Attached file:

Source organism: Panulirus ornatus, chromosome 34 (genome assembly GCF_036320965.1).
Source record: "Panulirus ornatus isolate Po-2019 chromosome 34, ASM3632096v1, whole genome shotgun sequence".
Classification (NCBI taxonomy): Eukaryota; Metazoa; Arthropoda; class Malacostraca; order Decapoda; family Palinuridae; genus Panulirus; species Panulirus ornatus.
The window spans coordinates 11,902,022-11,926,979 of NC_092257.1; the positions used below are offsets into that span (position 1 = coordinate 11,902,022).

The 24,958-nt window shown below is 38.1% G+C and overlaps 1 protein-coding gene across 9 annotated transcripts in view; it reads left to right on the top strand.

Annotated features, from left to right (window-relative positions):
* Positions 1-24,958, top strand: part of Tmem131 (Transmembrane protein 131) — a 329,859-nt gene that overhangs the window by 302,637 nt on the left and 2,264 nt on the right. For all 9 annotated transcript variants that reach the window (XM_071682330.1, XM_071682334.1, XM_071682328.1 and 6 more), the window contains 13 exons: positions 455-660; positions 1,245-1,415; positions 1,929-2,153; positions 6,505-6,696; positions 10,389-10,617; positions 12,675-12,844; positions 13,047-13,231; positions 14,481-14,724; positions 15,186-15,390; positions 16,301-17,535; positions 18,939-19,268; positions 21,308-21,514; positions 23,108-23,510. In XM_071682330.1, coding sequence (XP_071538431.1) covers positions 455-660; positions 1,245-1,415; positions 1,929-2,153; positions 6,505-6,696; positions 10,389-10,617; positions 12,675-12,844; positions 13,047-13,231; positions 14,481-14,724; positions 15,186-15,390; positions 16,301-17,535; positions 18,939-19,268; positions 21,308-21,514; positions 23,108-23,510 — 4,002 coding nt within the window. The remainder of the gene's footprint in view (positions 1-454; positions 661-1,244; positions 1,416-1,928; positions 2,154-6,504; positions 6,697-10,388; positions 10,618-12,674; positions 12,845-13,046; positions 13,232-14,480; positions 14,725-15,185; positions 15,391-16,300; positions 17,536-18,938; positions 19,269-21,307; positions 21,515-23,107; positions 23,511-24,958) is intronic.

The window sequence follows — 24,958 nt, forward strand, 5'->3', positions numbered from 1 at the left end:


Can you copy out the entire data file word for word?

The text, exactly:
Source organism: Panulirus ornatus, chromosome 34 (genome assembly GCF_036320965.1).
Source record: "Panulirus ornatus isolate Po-2019 chromosome 34, ASM3632096v1, whole genome shotgun sequence".
Classification (NCBI taxonomy): Eukaryota; Metazoa; Arthropoda; class Malacostraca; order Decapoda; family Palinuridae; genus Panulirus; species Panulirus ornatus.
The window spans coordinates 11,902,022-11,926,979 of NC_092257.1; the positions used below are offsets into that span (position 1 = coordinate 11,902,022).

The 24,958-nt window shown below is 38.1% G+C and overlaps 1 protein-coding gene across 9 annotated transcripts in view; it reads left to right on the top strand.

Annotated features, from left to right (window-relative positions):
* Positions 1-24,958, top strand: part of Tmem131 (Transmembrane protein 131) — a 329,859-nt gene that overhangs the window by 302,637 nt on the left and 2,264 nt on the right. For all 9 annotated transcript variants that reach the window (XM_071682330.1, XM_071682334.1, XM_071682328.1 and 6 more), the window contains 13 exons: positions 455-660; positions 1,245-1,415; positions 1,929-2,153; positions 6,505-6,696; positions 10,389-10,617; positions 12,675-12,844; positions 13,047-13,231; positions 14,481-14,724; positions 15,186-15,390; positions 16,301-17,535; positions 18,939-19,268; positions 21,308-21,514; positions 23,108-23,510. In XM_071682330.1, coding sequence (XP_071538431.1) covers positions 455-660; positions 1,245-1,415; positions 1,929-2,153; positions 6,505-6,696; positions 10,389-10,617; positions 12,675-12,844; positions 13,047-13,231; positions 14,481-14,724; positions 15,186-15,390; positions 16,301-17,535; positions 18,939-19,268; positions 21,308-21,514; positions 23,108-23,510 — 4,002 coding nt within the window. The remainder of the gene's footprint in view (positions 1-454; positions 661-1,244; positions 1,416-1,928; positions 2,154-6,504; positions 6,697-10,388; positions 10,618-12,674; positions 12,845-13,046; positions 13,232-14,480; positions 14,725-15,185; positions 15,391-16,300; positions 17,536-18,938; positions 19,269-21,307; positions 21,515-23,107; positions 23,511-24,958) is intronic.

The window sequence follows — 24,958 nt, forward strand, 5'->3', positions numbered from 1 at the left end: